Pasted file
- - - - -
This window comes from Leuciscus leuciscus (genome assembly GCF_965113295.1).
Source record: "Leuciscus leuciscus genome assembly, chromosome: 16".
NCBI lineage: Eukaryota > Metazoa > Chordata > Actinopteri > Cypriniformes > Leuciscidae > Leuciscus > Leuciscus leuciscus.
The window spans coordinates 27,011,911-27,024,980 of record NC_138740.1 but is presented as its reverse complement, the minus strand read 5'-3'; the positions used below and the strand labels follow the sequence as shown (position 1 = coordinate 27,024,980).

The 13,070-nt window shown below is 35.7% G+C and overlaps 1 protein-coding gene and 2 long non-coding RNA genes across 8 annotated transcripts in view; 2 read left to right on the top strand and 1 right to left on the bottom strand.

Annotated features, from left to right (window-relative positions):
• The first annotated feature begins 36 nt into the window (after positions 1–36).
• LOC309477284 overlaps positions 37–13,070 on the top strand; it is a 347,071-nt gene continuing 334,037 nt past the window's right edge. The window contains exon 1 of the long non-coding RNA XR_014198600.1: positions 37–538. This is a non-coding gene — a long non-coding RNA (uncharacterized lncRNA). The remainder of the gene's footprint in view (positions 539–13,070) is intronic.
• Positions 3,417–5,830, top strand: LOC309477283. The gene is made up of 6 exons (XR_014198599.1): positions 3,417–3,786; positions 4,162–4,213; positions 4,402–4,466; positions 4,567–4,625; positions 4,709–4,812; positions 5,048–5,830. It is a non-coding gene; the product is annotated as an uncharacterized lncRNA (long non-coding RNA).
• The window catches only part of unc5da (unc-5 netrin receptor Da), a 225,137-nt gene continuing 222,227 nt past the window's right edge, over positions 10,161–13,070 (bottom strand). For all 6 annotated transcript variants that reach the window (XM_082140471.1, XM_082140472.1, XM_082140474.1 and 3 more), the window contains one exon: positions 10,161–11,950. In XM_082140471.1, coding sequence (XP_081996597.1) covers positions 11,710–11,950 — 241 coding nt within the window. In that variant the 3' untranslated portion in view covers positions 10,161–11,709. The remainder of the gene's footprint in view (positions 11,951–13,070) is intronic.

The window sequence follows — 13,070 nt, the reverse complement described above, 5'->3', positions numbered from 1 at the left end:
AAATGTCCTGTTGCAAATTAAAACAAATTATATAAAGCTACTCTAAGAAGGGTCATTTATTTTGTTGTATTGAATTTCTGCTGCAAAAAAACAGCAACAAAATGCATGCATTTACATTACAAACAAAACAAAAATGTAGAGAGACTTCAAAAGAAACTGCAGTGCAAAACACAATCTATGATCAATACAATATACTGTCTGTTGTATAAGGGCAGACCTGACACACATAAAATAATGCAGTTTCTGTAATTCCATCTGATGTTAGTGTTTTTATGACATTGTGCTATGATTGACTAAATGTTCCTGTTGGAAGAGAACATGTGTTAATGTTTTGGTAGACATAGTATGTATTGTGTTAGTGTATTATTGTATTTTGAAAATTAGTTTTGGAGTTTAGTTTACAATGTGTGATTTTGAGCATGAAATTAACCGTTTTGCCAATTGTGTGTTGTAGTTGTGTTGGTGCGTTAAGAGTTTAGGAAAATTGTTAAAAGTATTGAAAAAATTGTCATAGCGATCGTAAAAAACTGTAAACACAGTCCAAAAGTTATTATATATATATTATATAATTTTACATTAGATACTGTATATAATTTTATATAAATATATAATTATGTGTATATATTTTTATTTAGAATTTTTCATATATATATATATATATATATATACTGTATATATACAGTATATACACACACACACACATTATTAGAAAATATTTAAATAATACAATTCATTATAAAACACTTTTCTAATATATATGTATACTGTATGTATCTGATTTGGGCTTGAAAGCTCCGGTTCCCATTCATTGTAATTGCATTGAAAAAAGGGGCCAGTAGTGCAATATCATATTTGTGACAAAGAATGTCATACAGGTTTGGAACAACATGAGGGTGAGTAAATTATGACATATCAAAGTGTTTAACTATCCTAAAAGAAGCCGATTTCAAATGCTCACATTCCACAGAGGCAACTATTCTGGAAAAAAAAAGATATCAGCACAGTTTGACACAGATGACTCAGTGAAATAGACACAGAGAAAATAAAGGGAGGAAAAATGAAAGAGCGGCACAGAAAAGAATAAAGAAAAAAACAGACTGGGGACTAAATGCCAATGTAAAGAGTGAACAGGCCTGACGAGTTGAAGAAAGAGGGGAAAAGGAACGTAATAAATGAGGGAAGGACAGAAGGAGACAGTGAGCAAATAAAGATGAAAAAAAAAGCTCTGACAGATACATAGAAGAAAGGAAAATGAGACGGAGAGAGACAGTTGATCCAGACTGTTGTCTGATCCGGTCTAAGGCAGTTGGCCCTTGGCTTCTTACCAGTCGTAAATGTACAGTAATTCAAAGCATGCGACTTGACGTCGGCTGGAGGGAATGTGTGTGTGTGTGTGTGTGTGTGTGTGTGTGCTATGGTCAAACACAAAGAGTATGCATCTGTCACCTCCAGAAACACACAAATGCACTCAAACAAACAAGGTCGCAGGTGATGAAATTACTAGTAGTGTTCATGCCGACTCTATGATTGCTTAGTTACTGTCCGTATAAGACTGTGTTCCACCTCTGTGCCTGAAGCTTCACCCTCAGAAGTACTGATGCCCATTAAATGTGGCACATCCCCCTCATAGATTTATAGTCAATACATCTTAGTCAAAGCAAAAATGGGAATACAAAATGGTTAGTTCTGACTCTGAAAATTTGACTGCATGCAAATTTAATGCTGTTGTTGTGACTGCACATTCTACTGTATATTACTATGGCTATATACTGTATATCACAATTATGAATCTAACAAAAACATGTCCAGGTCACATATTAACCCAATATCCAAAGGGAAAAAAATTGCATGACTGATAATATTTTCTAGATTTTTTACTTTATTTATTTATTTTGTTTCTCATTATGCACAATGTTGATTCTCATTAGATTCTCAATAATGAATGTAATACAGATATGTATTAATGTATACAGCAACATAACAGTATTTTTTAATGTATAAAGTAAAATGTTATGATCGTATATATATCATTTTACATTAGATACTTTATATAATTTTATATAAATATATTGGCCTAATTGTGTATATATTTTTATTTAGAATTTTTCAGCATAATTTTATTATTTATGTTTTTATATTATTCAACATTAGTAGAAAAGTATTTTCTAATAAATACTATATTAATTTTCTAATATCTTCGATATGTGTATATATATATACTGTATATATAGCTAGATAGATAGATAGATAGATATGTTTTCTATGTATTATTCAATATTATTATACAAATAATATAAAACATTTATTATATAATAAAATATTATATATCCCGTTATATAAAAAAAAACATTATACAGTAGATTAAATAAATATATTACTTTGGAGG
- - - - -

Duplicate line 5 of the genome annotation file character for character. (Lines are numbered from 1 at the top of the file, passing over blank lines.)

The 13,070-nt window shown below is 35.7% G+C and overlaps 1 protein-coding gene and 2 long non-coding RNA genes across 8 annotated transcripts in view; 2 read left to right on the top strand and 1 right to left on the bottom strand.